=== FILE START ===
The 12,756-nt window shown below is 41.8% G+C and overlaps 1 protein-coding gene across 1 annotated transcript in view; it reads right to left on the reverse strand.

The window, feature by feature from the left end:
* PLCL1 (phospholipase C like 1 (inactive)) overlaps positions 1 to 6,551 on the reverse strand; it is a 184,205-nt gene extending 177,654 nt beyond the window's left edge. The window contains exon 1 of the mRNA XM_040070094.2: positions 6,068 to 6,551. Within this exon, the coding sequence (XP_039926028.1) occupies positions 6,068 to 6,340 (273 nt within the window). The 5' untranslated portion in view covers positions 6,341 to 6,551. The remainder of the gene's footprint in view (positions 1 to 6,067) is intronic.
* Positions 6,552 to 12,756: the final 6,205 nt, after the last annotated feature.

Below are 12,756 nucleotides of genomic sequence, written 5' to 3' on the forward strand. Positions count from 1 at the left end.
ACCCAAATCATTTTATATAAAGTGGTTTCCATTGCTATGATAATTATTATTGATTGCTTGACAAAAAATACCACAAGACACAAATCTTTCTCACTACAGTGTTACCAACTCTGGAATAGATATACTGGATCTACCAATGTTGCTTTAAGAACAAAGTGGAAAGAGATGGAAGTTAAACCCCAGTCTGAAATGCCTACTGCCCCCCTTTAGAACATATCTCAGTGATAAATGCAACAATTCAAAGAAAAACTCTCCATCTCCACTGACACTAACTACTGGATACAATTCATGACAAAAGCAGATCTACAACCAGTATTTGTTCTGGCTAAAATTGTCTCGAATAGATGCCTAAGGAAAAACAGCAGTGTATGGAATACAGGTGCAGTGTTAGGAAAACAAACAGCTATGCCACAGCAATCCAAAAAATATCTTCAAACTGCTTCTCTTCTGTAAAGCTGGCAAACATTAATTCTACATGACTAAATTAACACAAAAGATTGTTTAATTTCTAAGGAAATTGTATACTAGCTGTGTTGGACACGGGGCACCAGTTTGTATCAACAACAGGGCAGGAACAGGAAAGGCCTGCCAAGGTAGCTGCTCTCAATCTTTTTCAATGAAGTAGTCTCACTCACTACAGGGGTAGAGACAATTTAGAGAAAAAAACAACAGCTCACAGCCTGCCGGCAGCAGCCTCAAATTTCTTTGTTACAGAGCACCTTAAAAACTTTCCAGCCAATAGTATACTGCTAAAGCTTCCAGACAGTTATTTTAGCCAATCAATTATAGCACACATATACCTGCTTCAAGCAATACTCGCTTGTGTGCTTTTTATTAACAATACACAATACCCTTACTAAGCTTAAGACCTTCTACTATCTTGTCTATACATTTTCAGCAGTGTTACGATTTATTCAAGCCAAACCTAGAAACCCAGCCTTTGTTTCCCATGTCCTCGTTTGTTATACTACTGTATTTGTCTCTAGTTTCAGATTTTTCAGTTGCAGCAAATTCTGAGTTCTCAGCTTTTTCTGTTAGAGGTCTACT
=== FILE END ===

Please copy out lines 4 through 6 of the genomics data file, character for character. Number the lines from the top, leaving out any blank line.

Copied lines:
* Positions 6,552 to 12,756: the final 6,205 nt, after the last annotated feature.

Below are 12,756 nucleotides of genomic sequence, written 5' to 3' on the forward strand. Positions count from 1 at the left end.
ACCCAAATCATTTTATATAAAGTGGTTTCCATTGCTATGATAATTATTATTGATTGCTTGACAAAAAATACCACAAGACACAAATCTTTCTCACTACAGTGTTACCAACTCTGGAATAGATATACTGGATCTACCAATGTTGCTTTAAGAACAAAGTGGAAAGAGATGGAAGTTAAACCCCAGTCTGAAATGCCTACTGCCCCCCTTTAGAACATATCTCAGTGATAAATGCAACAATTCAAAGAAAAACTCTCCATCTCCACTGACACTAACTACTGGATACAATTCATGACAAAAGCAGATCTACAACCAGTATTTGTTCTGGCTAAAATTGTCTCGAATAGATGCCTAAGGAAAAACAGCAGTGTATGGAATACAGGTGCAGTGTTAGGAAAACAAACAGCTATGCCACAGCAATCCAAAAAATATCTTCAAACTGCTTCTCTTCTGTAAAGCTGGCAAACATTAATTCTACATGACTAAATTAACACAAAAGATTGTTTAATTTCTAAGGAAATTGTATACTAGCTGTGTTGGACACGGGGCACCAGTTTGTATCAACAACAGGGCAGGAACAGGAAAGGCCTGCCAAGGTAGCTGCTCTCAATCTTTTTCAATGAAGTAGTCTCACTCACTACAGGGGTAGAGACAATTTAGAGAAAAAAACAACAGCTCACAGCCTGCCGGCAGCAGCCTCAAATTTCTTTGTTACAGAGCACCTTAAAAACTTTCCAGCCAATAGTATACTGCTAAAGCTTCCAGACAGTTATTTTAGCCAATCAATTATAGCACACATATACCTGCTTCAAGCAATACTCGCTTGTGTGCTTTTTATTAACAATACACAATACCCTTACTAAGCTTAAGACCTTCTACTATCTTGTCTATACATTTTCAGCAGTGTTACGATTTATTCAAGCCAAACCTAGAAACCCAGCCTTTGTTTCCCATGTCCTCGTTTGTTATACTACTGTATTTGTCTCTAGTTTCAGATTTTTCAGTTGCAGCAAATTCTGAGTTCTCAGCTTTTTCTGTTAGAGGTCTACT